The thought of the sun on your skin reminds you of your uneven tan, its obvious lines, and how, if you were a responsible person, you probably would have bought sunscreen before late July.

I know.  I understand.

But sometimes you need to go outside anyway.  Even though it’s not easy.  Even though you’d rather plug in and tune out.

Because the grass is dried to hay-blond and its susurration in the breeze tells a secret.

Because the mourning dove is trying out his gentle call from that oak tree, right there outside the kitchen door.

Because the hills seem so close you could reach out and touch them but also a part of a golden fairyland in the lateral evening light.

Because the cross orb weaver on your tomato plant is just putting the finishing touches on tonight’s silken net.

Because the sky is still so blue.

Because the hens are clucking softly to themselves as they forage for a few last bites.

Because the blackberries are so ripe they stain your fingers no matter how tenderly you pick them.

Because the butterflies are chasing each other over the brambles and across the fences.

Because the wind smells sweet with hay and spicy with cookfire smoke and fresh from the river.

Right now, a Steller’s jay is stopping off in your fir tree to select nesting materials.

Right now, a train whistle is echoing off the ridges and over the water.

Right now, the breeze is freshening just a little and the sky is ocean-deep.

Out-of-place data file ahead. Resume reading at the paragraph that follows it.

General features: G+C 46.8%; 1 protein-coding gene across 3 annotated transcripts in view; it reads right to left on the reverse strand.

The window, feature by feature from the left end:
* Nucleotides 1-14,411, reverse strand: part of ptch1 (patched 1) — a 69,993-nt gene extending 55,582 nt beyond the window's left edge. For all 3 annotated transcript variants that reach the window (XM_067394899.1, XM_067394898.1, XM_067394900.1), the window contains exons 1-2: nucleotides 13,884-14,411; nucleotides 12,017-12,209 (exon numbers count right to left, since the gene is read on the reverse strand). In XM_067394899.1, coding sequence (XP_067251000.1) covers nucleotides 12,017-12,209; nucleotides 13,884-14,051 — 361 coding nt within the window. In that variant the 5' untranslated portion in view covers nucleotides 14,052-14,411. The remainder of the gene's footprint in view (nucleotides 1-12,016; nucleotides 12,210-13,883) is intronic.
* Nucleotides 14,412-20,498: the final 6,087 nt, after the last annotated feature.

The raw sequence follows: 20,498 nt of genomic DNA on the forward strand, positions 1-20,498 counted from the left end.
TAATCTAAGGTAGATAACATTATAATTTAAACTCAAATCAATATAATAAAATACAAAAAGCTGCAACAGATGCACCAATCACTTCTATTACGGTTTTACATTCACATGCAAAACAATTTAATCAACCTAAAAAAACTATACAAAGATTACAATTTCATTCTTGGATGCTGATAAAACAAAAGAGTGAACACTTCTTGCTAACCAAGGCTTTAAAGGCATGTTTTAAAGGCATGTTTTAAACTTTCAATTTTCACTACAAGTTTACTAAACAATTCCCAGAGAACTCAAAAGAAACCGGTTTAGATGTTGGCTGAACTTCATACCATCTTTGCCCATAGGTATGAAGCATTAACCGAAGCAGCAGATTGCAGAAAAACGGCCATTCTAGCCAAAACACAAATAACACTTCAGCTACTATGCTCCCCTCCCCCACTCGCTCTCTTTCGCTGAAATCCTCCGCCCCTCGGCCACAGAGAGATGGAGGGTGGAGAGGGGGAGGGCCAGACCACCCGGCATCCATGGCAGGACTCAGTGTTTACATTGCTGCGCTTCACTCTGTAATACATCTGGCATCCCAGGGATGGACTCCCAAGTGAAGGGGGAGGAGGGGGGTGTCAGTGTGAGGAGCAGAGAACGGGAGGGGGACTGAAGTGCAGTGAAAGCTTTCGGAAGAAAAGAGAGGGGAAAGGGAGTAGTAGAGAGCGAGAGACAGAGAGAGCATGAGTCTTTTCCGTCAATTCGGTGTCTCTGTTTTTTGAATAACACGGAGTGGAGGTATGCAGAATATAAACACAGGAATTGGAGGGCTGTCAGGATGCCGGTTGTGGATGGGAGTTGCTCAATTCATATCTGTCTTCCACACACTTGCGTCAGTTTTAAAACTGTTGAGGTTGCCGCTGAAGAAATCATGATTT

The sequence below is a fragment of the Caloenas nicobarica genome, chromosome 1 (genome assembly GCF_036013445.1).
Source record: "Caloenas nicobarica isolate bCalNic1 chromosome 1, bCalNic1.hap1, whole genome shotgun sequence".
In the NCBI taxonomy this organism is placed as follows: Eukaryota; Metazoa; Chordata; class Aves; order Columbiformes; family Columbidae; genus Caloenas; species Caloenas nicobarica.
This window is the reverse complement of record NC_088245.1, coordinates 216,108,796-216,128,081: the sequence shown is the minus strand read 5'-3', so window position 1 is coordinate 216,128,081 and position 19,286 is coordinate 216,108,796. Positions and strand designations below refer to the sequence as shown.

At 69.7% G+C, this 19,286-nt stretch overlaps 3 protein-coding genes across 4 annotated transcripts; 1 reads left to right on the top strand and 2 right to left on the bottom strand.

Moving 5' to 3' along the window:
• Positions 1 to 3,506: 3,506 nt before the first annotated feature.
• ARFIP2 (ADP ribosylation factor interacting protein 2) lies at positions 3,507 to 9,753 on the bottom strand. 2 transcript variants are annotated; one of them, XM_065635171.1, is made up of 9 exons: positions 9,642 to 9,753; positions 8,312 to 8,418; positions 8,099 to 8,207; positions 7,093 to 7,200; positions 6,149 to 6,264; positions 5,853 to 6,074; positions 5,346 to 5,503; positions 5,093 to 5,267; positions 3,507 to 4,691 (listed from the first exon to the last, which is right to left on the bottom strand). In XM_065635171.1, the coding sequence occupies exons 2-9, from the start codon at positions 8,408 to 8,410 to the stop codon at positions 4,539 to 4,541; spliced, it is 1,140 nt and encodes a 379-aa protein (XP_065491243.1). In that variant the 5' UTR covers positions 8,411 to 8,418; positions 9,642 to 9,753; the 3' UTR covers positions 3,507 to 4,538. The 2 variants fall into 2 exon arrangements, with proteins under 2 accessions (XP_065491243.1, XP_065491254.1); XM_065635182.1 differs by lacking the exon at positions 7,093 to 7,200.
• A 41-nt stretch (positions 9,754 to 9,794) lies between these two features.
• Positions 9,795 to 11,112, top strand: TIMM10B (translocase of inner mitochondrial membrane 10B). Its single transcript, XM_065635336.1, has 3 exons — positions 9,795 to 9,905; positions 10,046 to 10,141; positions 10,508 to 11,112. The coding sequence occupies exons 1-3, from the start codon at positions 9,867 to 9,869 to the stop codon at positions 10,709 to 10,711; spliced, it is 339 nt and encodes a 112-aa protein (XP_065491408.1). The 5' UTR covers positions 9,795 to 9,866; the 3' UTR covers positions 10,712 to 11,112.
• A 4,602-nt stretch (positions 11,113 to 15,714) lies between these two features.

Right now, the scent of warmed earth and crushed blackberry is more summery than anything you’ve ever known before.

From out here, the children’s cries are muted and distant, and you can love them for their untamed nature.

From out here, you can’t hear the big bad world– or those mean-girl voices in your head– at all.

From out here, the work piled up on your desk doesn’t seem quite real, and you can have faith that there will be time enough for everything.

When you’re outside, you can breathe.

Try it.

Breathe in deep through your nose.  Open your mind wide and be present.  Breathe out slowly through your mouth, open your chest and release your spent and troubled air.

Breathe.

This is but one day of a lifetime.  Nothing has to be finished nor perfect today.

Breathe.

This is where you are now, and it is good.

Breathe.

This is all you are, this moment in the setting sun, this place full of hay-scented grasses and straw-colored hair on little heads, all bowing to you in recognition and shaking irreverently in the breeze.

Breathe.

 

You are the breath of your home, your family– you, too, must go in and out.

Regularly.

Deeply.

Consciously.

To release the toxins, and let the trees worry about recycling them.

To take in what you need to live, what the mosses and the weeds give back to you.

So go.

No more excuses.

It can’t wait until tomorrow, not this time.

Go.

Go outside, and breathe.